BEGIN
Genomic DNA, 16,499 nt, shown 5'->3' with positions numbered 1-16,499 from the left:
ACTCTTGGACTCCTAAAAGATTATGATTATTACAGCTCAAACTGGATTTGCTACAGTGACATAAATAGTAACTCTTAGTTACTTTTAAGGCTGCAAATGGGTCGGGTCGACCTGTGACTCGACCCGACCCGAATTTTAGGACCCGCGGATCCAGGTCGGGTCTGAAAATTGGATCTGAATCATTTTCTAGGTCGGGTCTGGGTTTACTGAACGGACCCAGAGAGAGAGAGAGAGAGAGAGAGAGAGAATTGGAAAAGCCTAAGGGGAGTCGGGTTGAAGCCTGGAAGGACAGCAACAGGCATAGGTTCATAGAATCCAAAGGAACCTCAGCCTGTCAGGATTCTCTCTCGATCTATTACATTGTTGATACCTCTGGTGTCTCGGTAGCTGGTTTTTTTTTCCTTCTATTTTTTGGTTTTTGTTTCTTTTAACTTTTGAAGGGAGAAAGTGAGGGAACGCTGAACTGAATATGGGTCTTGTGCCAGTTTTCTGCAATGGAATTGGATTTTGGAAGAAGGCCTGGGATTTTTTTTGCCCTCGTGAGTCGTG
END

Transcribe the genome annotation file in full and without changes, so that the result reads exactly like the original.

Genomic DNA, 16,499 nt, shown 5'->3' with positions numbered 1-16,499 from the left:
ACTCTTGGACTCCTAAAAGATTATGATTATTACAGCTCAAACTGGATTTGCTACAGTGACATAAATAGTAACTCTTAGTTACTTTTAAGGCTGCAAATGGGTCGGGTCGACCTGTGACTCGACCCGACCCGAATTTTAGGACCCGCGGATCCAGGTCGGGTCTGAAAATTGGATCTGAATCATTTTCTAGGTCGGGTCTGGGTTTACTGAACGGACCCAGAGAGAGAGAGAGAGAGAGAGAGAGAGAATTGGAAAAGCCTAAGGGGAGTCGGGTTGAAGCCTGGAAGGACAGCAACAGGCATAGGTTCATAGAATCCAAAGGAACCTCAGCCTGTCAGGATTCTCTCTCGATCTATTACATTGTTGATACCTCTGGTGTCTCGGTAGCTGGTTTTTTTTTCCTTCTATTTTTTGGTTTTTGTTTCTTTTAACTTTTGAAGGGAGAAAGTGAGGGAACGCTGAACTGAATATGGGTCTTGTGCCAGTTTTCTGCAATGGAATTGGATTTTGGAAGAAGGCCTGGGATTTTTTTTGCCCTCGTGAGTCGTG